The last financial year has left wealth
managers with a lot to ponder over the Christmas break.
Didier Pitton, product marketing director at
Odyssey Financial Technologies, looks at winning business models
for 2009 – and argues that private bankers should consider
revisiting the way they provide investment advice.

As private wealth management firms feel the impact of the
dislocation in financial markets, investment profiling has become
essential to the provision of investment advisory services, helping
advisers meet regulatory obligations, manage risk and ultimately
increase revenues.

This year private investors and wealth managers have faced an
unprecedented challenge. Private wealth management revenues have
declined and the value of assets under management has fallen due to
the negative performance of some investments.

Attracting and retaining clients has become increasingly tough.
Clients are paying greater attention to their investments due to
market volatility and are more demanding than ever. There is a huge
appetite for information on risk and a flight to safety with
investors taking their business to more conservative financial
institutions. In addition, the trend towards holistic advice by a
trusted adviser has taken a knock. Clients have lost confidence in
single providers and are spreading their risk with a larger number
of financial institutions.

Many wealth managers have been blamed for the poor performance
of clients’ portfolios. In order to prevent more fallout and
potential legal action, wealth management firms will need to
implement stricter processes to protect private investors and to
ensure investors understand and manage their portfolio’s risk.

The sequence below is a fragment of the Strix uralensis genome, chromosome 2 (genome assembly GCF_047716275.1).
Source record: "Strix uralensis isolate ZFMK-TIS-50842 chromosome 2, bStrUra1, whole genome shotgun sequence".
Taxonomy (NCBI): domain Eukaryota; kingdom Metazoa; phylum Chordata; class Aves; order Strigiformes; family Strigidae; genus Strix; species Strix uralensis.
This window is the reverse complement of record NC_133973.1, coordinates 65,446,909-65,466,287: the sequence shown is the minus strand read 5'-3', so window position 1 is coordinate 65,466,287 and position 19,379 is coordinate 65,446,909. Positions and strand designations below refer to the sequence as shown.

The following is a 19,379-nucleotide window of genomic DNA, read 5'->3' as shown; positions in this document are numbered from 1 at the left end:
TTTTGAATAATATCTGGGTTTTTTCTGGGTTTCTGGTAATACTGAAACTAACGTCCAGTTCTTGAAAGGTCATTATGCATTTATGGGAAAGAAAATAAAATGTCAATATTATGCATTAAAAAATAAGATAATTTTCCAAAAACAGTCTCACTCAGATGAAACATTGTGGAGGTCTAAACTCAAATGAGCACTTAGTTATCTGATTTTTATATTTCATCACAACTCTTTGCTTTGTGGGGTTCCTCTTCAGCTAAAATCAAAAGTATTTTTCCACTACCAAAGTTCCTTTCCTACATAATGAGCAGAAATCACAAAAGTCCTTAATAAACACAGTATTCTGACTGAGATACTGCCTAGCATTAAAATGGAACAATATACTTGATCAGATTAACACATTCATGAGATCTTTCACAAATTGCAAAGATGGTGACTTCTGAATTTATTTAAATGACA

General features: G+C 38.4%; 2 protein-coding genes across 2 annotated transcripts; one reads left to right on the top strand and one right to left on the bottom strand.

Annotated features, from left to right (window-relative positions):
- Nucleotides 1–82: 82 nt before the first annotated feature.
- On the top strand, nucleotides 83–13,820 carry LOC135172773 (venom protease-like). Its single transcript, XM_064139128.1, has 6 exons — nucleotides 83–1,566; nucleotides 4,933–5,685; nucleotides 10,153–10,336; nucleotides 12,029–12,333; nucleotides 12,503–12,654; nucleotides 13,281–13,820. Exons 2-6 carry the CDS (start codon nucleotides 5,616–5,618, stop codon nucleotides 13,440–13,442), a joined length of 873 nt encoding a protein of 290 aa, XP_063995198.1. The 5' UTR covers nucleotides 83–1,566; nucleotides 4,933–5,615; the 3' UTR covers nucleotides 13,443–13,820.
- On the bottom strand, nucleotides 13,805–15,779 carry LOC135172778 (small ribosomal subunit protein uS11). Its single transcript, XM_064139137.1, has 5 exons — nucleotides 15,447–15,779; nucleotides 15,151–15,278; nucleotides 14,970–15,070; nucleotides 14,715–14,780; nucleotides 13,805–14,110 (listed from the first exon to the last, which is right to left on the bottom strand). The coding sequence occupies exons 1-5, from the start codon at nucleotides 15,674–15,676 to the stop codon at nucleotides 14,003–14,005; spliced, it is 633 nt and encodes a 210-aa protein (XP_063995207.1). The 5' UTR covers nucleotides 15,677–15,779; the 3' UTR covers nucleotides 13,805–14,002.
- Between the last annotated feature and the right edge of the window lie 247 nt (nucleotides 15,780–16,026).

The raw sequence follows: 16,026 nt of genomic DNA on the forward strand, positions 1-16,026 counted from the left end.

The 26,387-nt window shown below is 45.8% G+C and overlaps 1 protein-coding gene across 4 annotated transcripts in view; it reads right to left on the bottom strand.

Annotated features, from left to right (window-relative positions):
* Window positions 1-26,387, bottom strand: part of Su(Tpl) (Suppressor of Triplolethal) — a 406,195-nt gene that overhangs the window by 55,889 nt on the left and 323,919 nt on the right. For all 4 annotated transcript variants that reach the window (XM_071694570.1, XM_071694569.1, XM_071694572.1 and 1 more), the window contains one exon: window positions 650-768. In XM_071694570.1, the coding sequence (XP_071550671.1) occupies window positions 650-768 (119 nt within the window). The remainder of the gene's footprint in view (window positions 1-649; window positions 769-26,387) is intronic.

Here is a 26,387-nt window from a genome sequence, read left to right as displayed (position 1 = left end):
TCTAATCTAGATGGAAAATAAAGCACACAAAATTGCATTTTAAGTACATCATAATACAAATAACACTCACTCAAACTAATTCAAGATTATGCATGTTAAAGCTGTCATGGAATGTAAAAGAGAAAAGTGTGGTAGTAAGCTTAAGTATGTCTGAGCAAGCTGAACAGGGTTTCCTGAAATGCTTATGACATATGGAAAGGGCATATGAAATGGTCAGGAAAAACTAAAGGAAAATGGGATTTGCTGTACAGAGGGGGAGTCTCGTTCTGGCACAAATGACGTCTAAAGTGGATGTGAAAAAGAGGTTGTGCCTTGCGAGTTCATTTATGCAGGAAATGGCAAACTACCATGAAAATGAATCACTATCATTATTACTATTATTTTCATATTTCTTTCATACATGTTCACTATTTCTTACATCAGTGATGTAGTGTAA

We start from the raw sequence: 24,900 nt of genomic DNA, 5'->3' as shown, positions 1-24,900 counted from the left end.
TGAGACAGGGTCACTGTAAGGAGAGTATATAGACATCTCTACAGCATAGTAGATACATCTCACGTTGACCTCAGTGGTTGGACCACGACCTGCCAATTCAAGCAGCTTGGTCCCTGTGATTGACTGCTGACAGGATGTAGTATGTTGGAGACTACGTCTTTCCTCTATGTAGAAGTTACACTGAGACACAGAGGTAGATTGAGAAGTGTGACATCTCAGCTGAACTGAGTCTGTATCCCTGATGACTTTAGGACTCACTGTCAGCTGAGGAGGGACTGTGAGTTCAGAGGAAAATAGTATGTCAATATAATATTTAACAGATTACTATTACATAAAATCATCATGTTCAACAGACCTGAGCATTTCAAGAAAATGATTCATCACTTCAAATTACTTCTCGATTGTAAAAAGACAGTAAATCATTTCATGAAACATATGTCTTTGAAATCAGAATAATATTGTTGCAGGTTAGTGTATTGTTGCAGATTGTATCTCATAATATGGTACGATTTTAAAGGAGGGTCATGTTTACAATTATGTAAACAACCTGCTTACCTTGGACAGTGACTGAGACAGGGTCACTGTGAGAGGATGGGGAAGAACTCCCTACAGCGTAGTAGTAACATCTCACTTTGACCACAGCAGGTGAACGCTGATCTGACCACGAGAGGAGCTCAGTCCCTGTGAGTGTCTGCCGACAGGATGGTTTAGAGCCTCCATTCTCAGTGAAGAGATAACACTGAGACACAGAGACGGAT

In addition to advice, clients want greater involvement in
investment decisions and more regular and in-depth updates.
Detailed guidance is needed on the risks of investment strategies,
the instruments proposed, how risk materialises and how abnormal
market conditions could impact portfolios.

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Redefining advisory services

Wealth management firms must redefine their investment advisory
service – what does the service exactly include and how is advice
provided? What commitments do firms make to their clients in terms
of monitoring and information? How do we charge for the service? It
is crucial for firms to define their service-level agreement (SLA)
for investment advisory highlighting the benefits of their advisory
services over execution-only services and encouraging
execution-only clients to move to advisory relationships.

Investment advisory services result in better investment
decisions and have a positive impact on clients’ investments. In
addition, research shows that by converting clients to a structured
advisory relationship and setting out an investment strategy,
financial institutions improve revenues, build immunity to
difficult markets and increase investment returns for clients.

One of the key elements of the investment advisory SLA is
investment profiling. As the cornerstone of investment advice,
investment profiling consists of understanding a client’s risk
tolerance in relation to his or her current financial situation and
future financial needs, and then proposing the most appropriate
risk profile and related asset allocation.